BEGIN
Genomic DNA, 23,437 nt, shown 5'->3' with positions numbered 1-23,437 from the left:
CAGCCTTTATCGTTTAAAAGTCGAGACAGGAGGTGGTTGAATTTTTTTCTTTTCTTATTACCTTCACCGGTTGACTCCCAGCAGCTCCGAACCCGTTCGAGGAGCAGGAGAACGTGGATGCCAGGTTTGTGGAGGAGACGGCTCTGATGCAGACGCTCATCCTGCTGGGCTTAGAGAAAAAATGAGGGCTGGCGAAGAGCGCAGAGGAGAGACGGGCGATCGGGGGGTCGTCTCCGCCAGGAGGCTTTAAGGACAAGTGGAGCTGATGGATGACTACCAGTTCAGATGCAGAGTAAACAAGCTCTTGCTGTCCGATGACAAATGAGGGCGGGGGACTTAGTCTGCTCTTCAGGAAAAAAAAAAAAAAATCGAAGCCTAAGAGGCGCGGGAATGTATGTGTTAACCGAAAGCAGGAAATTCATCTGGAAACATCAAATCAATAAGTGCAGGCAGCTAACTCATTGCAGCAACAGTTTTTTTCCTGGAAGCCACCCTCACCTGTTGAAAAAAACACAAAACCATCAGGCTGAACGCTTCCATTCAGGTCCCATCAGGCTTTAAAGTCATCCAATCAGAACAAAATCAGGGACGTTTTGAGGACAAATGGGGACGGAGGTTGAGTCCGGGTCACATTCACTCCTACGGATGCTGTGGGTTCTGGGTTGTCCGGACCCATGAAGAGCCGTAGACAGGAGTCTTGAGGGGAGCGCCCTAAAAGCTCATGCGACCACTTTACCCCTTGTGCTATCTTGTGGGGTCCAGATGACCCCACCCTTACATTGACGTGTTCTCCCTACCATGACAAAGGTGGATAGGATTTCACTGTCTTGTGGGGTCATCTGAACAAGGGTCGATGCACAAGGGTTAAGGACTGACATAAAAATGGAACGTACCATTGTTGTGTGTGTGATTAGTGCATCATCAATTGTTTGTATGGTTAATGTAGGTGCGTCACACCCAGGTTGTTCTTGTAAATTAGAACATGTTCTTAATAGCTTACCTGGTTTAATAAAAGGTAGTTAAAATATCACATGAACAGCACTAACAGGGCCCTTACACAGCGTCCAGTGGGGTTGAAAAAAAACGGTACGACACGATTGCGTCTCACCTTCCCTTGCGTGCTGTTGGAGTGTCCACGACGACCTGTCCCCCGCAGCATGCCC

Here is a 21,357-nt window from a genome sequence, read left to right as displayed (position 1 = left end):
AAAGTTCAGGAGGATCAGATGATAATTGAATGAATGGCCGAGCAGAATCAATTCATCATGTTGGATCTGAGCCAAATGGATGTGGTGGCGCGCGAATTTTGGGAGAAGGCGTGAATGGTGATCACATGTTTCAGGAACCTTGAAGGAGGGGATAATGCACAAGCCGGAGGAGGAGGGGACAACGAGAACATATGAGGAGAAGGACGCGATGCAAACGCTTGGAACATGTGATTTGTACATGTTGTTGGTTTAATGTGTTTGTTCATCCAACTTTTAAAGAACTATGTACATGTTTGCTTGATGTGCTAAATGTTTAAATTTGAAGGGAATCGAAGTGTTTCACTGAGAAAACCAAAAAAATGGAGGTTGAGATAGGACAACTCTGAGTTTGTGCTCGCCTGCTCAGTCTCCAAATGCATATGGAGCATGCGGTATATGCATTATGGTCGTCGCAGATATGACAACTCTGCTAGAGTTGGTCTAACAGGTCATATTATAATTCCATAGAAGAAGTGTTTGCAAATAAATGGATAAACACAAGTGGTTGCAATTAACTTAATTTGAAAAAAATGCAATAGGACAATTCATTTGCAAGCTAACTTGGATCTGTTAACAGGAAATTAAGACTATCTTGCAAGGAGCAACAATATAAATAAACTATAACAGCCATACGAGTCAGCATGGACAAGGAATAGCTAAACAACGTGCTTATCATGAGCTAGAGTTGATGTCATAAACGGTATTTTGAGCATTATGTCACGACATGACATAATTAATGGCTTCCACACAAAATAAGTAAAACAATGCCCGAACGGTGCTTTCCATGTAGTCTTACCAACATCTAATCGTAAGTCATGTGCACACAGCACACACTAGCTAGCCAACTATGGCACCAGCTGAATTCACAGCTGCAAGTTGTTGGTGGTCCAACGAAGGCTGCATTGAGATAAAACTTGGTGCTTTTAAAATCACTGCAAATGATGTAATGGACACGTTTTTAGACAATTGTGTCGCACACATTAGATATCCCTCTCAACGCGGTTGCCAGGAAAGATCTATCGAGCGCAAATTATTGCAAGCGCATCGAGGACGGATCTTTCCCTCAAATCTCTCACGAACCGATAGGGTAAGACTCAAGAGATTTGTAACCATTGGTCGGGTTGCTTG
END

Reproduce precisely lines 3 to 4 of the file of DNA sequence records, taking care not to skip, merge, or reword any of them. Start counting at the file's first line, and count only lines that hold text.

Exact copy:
Here is a 21,357-nt window from a genome sequence, read left to right as displayed (position 1 = left end):
AAAGTTCAGGAGGATCAGATGATAATTGAATGAATGGCCGAGCAGAATCAATTCATCATGTTGGATCTGAGCCAAATGGATGTGGTGGCGCGCGAATTTTGGGAGAAGGCGTGAATGGTGATCACATGTTTCAGGAACCTTGAAGGAGGGGATAATGCACAAGCCGGAGGAGGAGGGGACAACGAGAACATATGAGGAGAAGGACGCGATGCAAACGCTTGGAACATGTGATTTGTACATGTTGTTGGTTTAATGTGTTTGTTCATCCAACTTTTAAAGAACTATGTACATGTTTGCTTGATGTGCTAAATGTTTAAATTTGAAGGGAATCGAAGTGTTTCACTGAGAAAACCAAAAAAATGGAGGTTGAGATAGGACAACTCTGAGTTTGTGCTCGCCTGCTCAGTCTCCAAATGCATATGGAGCATGCGGTATATGCATTATGGTCGTCGCAGATATGACAACTCTGCTAGAGTTGGTCTAACAGGTCATATTATAATTCCATAGAAGAAGTGTTTGCAAATAAATGGATAAACACAAGTGGTTGCAATTAACTTAATTTGAAAAAAATGCAATAGGACAATTCATTTGCAAGCTAACTTGGATCTGTTAACAGGAAATTAAGACTATCTTGCAAGGAGCAACAATATAAATAAACTATAACAGCCATACGAGTCAGCATGGACAAGGAATAGCTAAACAACGTGCTTATCATGAGCTAGAGTTGATGTCATAAACGGTATTTTGAGCATTATGTCACGACATGACATAATTAATGGCTTCCACACAAAATAAGTAAAACAATGCCCGAACGGTGCTTTCCATGTAGTCTTACCAACATCTAATCGTAAGTCATGTGCACACAGCACACACTAGCTAGCCAACTATGGCACCAGCTGAATTCACAGCTGCAAGTTGTTGGTGGTCCAACGAAGGCTGCATTGAGATAAAACTTGGTGCTTTTAAAATCACTGCAAATGATGTAATGGACACGTTTTTAGACAATTGTGTCGCACACATTAGATATCCCTCTCAACGCGGTTGCCAGGAAAGATCTATCGAGCGCAAATTATTGCAAGCGCATCGAGGACGGATCTTTCCCTCAAATCTCTCACGAACCGATAGGGTAAGACTCAAGAGATTTGTAACCATTGGTCGGGTTGCTTG